The Madrid Protocol is an international treaty designed to simplify the international trademark registration process. Using this process, registrants are able to complete a single application, in their home language, that can then be applied to over 90 member countries. It is important to note, however, that this application will not grant global trademark protections. While the Madrid Protocol simplifies the application process, it has nothing to do with approvals. Those are still made on a country-by-country basis.
As a business owner in today’s global economy, you’ve likely considered international trademark registration. Though the process to register internationally may seem overwhelming, with the Madrid Protocol, it may be easier than you think. First, determine the countries where you need to register. When developing your international trademark plan, consider where you are currently doing business, and where you plan to in the future. Once you’ve decided where you need to register, you can begin the process to apply for trademark registration internationally. Read on to learn more about how the Madrid Protocol works, along with the advantages and disadvantages of using the process.
How does the Madrid Protocol Work?
In order to submit an international application through the Madrid Protocol, you must first file a basic application with your home country’s trademark office. If you live within the U.S., this would be the United States Patent and Trademark Office, or USPTO. You do not need to wait until your application is approved by the USPTO. Once you file your basic application, you are free to begin the process of international registration.
Using the Madrid Protocol, your international application will also be filed through your country’s trademark office. They will then certify your application and forward it to the World Intellectual Property Organization. WIPO will then review the application and send it to the trademark offices in the countries you’ve indicated on the application.
Again, the Madrid Protocol will not grant your trademark in every country for which you’ve applied. Each individual trademark office will examine your application and make a decision based on their specific trademark legislation. You should be notified by each trademark office within 12-18 months regarding approval or rejection. Once approved, you will need to renew your trademark registration every 10 years.
The most obvious advantage of using the Madrid Protocol is a simplified application process. Completing one application in your home language is much easier than submitting an application with each individual country, especially if you plan to register in many countries at one time. The Madrid Protocol often saves registrants money as well. Though you will still need to pay a fee to each country where your trademark is ultimately registered, you will only pay one application fee. In a basic filing, with few complications at the national level, this could greatly reduce the overall cost of your international filing.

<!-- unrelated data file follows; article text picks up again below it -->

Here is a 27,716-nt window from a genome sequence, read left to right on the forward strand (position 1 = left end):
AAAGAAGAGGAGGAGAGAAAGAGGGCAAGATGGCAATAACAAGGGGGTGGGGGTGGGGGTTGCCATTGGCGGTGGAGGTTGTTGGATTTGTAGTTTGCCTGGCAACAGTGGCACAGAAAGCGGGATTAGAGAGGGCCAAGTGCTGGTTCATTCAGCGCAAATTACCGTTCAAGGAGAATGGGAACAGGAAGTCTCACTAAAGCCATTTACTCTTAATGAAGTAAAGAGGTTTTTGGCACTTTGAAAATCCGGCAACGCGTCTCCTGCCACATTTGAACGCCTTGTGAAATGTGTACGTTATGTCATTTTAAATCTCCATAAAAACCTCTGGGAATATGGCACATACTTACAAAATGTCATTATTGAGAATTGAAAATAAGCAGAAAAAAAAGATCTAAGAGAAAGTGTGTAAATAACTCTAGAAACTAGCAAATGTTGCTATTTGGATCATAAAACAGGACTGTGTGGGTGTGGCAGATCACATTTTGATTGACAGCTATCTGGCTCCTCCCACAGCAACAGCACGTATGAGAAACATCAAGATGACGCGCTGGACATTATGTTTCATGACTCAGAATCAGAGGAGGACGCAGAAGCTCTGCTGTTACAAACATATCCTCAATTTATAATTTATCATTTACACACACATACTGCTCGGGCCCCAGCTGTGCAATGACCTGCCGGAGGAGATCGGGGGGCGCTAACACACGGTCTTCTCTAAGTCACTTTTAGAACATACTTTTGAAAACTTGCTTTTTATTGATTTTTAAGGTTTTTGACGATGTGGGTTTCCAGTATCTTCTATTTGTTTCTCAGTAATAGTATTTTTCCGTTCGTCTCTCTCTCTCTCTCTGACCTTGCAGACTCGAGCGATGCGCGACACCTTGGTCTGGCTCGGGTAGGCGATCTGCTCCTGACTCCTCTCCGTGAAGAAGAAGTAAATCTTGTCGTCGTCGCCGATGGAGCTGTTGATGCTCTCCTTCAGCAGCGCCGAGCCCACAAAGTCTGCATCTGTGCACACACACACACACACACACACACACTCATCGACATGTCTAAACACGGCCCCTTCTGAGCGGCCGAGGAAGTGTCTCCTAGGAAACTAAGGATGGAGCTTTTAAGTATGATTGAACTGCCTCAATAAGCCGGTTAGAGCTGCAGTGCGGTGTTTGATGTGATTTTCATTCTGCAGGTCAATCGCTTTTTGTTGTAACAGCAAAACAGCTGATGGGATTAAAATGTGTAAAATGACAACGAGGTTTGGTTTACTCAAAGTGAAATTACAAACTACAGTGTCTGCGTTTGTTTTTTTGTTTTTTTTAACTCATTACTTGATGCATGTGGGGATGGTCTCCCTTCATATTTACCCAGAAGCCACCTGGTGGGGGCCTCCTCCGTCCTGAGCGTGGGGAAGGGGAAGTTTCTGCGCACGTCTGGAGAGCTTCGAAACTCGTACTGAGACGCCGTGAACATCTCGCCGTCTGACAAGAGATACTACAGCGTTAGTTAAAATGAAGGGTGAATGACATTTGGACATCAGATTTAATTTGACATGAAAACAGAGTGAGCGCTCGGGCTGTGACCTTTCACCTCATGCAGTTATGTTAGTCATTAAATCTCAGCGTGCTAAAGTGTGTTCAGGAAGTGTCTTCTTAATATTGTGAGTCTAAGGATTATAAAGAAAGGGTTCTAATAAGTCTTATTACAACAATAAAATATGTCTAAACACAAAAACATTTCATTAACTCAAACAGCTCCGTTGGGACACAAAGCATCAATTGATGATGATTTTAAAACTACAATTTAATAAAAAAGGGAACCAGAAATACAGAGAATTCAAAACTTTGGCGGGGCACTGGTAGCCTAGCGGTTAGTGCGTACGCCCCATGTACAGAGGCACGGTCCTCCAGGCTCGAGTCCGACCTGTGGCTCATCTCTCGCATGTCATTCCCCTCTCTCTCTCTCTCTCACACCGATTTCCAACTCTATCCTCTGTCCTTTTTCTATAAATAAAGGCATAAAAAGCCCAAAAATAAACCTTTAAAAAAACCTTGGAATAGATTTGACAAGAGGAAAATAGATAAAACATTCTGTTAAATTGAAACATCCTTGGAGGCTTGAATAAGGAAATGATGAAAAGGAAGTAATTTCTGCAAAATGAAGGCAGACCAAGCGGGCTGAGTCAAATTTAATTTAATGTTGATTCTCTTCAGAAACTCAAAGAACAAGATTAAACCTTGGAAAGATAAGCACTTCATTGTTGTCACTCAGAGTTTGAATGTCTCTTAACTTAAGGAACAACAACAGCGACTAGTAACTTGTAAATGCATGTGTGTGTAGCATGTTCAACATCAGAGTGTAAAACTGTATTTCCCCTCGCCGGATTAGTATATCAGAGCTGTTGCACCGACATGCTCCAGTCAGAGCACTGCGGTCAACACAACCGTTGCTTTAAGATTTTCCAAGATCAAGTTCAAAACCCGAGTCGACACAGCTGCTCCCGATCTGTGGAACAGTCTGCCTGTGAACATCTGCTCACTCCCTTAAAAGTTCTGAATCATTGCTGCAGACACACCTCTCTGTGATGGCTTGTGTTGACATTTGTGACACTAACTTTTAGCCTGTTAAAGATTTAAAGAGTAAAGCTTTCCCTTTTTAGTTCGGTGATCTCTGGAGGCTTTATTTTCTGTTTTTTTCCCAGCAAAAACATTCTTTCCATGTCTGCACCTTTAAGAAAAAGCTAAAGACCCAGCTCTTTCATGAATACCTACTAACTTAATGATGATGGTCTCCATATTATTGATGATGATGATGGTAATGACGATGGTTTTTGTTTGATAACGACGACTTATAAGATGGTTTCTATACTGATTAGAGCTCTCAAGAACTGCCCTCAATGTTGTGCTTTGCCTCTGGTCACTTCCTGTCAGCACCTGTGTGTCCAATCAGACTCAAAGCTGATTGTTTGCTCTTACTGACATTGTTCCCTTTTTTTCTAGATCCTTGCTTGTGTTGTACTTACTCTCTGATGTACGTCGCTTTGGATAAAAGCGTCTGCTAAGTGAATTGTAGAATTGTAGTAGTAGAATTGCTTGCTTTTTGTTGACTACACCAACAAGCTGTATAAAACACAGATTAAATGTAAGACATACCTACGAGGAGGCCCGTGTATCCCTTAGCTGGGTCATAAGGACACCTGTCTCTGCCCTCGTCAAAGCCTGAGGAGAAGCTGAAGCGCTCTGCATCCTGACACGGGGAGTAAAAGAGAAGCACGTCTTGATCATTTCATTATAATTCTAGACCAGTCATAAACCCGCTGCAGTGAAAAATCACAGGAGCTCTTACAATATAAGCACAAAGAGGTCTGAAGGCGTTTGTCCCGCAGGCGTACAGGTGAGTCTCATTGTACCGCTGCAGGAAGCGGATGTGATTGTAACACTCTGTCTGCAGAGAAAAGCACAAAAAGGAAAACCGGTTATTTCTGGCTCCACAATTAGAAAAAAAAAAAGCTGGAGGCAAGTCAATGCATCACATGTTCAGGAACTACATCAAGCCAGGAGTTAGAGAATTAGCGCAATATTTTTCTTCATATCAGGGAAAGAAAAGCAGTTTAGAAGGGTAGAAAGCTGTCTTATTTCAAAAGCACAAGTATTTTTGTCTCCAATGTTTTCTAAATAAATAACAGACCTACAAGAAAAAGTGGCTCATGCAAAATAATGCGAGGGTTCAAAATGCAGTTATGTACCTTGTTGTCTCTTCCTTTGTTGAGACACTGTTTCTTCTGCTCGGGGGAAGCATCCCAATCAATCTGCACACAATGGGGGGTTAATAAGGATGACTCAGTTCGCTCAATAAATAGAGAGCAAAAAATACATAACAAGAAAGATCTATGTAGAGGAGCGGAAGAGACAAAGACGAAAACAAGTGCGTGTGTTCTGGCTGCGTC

Unfortunately, there are some significant downsides to the Madrid Protocol, as well. Often, a trademark registration filed through this process can meet some legal hang-ups once it reaches an individual trademark office. If office actions or oppositions are issued through a country’s trademark office, you may need to hire local counsel to assist you in responding and completing the registration.
In addition, your international applications are based on the basic application you filed with the USPTO. This has a few implications. The first is that your international registration cannot vary from your basic application. Adding or removing additional classes is challenging, and later transferring ownership of the trademark even more so. Second, your international registration is also tied to your U.S. registration for five years. If at any time during that five year period, the USPTO cancels or rejects your trademark registration, your international registrations will be canceled or rejected as well.
Finally, not all countries around the world are members of the Madrid Protocol. In fact, several key countries, including much of the Middle East and South America, are not a part of this international treaty. To file your trademark in these and other non-member countries, you will need to file an application with each country’s trademark office directly.
Members of the Madrid Protocol
- African Intellectual Property Organization
- Antiqua and Barbuda
- Bonaire, Sint Eustatius and Saba
- Bosnia and Herzegovina
- Brunei Darussalam
- Czech Republic
- Democratic People’s Republic of Korea
- European Union
- Islamic Republic of Iran
- Lao People’s Democratic Republic
- New Zealand
- Republic of Korea
- Republic of Moldova
- Russian Federation
- San Marino
- Sao Tome and Principe
- Sierra Leone
- Sint Maarten (Dutch Part)
- Syrian Arab Republic
- The Republic of North Macedonia
- Trinidad and Tobago
- United Kingdom
- United States
Madrid Protocol: The Basics
A U.S. trademark registration offers valuable trademark protections essential to a business’s success. These protections, however, only apply to trademark issues and disputes within the United States. To gain trademark protections around the world, you must register your trademark internationally. One way to easily apply is through the Madrid Protocol. Once you’ve filed a basic application with the USPTO, you can complete a single application which can then be applied to any one of its over 90 member countries. This may save you time and money, but it might also cause additional issues at the national level. To learn more about if the Madrid Protocol is right for your business, contact an experienced trademark attorney today.